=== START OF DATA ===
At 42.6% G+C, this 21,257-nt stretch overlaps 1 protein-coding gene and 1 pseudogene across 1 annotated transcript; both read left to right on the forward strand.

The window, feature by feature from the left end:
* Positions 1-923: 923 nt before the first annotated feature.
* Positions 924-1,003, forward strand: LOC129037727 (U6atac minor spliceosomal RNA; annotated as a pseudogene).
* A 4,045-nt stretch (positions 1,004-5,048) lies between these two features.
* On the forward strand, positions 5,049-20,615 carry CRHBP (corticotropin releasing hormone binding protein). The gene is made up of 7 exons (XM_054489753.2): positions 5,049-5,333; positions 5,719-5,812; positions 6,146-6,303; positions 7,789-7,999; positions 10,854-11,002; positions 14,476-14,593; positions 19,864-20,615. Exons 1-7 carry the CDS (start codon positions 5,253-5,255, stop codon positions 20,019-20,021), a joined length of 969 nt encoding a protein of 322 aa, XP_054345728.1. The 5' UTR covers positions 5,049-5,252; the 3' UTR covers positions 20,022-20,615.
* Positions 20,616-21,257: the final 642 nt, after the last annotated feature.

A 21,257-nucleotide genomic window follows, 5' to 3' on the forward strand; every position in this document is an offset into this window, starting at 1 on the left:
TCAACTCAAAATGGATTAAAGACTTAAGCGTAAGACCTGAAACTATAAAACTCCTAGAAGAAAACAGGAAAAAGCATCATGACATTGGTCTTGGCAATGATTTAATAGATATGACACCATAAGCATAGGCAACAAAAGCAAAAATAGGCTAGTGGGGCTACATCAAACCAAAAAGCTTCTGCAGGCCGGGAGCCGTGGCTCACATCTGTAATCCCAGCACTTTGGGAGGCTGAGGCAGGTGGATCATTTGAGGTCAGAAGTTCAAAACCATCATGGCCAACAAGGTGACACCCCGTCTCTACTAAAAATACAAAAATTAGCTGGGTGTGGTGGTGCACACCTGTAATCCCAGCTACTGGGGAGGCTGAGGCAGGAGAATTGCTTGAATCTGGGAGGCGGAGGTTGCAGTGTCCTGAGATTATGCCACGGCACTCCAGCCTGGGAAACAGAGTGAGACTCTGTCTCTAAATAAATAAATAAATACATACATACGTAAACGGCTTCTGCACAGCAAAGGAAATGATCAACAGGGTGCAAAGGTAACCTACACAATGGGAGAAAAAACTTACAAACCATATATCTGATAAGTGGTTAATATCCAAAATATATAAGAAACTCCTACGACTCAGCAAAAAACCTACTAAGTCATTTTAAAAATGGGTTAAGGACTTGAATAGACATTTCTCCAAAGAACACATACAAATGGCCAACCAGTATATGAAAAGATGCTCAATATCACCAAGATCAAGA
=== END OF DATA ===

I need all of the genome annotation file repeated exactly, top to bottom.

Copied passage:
At 42.6% G+C, this 21,257-nt stretch overlaps 1 protein-coding gene and 1 pseudogene across 1 annotated transcript; both read left to right on the forward strand.

The window, feature by feature from the left end:
* Positions 1-923: 923 nt before the first annotated feature.
* Positions 924-1,003, forward strand: LOC129037727 (U6atac minor spliceosomal RNA; annotated as a pseudogene).
* A 4,045-nt stretch (positions 1,004-5,048) lies between these two features.
* On the forward strand, positions 5,049-20,615 carry CRHBP (corticotropin releasing hormone binding protein). The gene is made up of 7 exons (XM_054489753.2): positions 5,049-5,333; positions 5,719-5,812; positions 6,146-6,303; positions 7,789-7,999; positions 10,854-11,002; positions 14,476-14,593; positions 19,864-20,615. Exons 1-7 carry the CDS (start codon positions 5,253-5,255, stop codon positions 20,019-20,021), a joined length of 969 nt encoding a protein of 322 aa, XP_054345728.1. The 5' UTR covers positions 5,049-5,252; the 3' UTR covers positions 20,022-20,615.
* Positions 20,616-21,257: the final 642 nt, after the last annotated feature.

A 21,257-nucleotide genomic window follows, 5' to 3' on the forward strand; every position in this document is an offset into this window, starting at 1 on the left:
TCAACTCAAAATGGATTAAAGACTTAAGCGTAAGACCTGAAACTATAAAACTCCTAGAAGAAAACAGGAAAAAGCATCATGACATTGGTCTTGGCAATGATTTAATAGATATGACACCATAAGCATAGGCAACAAAAGCAAAAATAGGCTAGTGGGGCTACATCAAACCAAAAAGCTTCTGCAGGCCGGGAGCCGTGGCTCACATCTGTAATCCCAGCACTTTGGGAGGCTGAGGCAGGTGGATCATTTGAGGTCAGAAGTTCAAAACCATCATGGCCAACAAGGTGACACCCCGTCTCTACTAAAAATACAAAAATTAGCTGGGTGTGGTGGTGCACACCTGTAATCCCAGCTACTGGGGAGGCTGAGGCAGGAGAATTGCTTGAATCTGGGAGGCGGAGGTTGCAGTGTCCTGAGATTATGCCACGGCACTCCAGCCTGGGAAACAGAGTGAGACTCTGTCTCTAAATAAATAAATAAATACATACATACGTAAACGGCTTCTGCACAGCAAAGGAAATGATCAACAGGGTGCAAAGGTAACCTACACAATGGGAGAAAAAACTTACAAACCATATATCTGATAAGTGGTTAATATCCAAAATATATAAGAAACTCCTACGACTCAGCAAAAAACCTACTAAGTCATTTTAAAAATGGGTTAAGGACTTGAATAGACATTTCTCCAAAGAACACATACAAATGGCCAACCAGTATATGAAAAGATGCTCAATATCACCAAGATCAAGA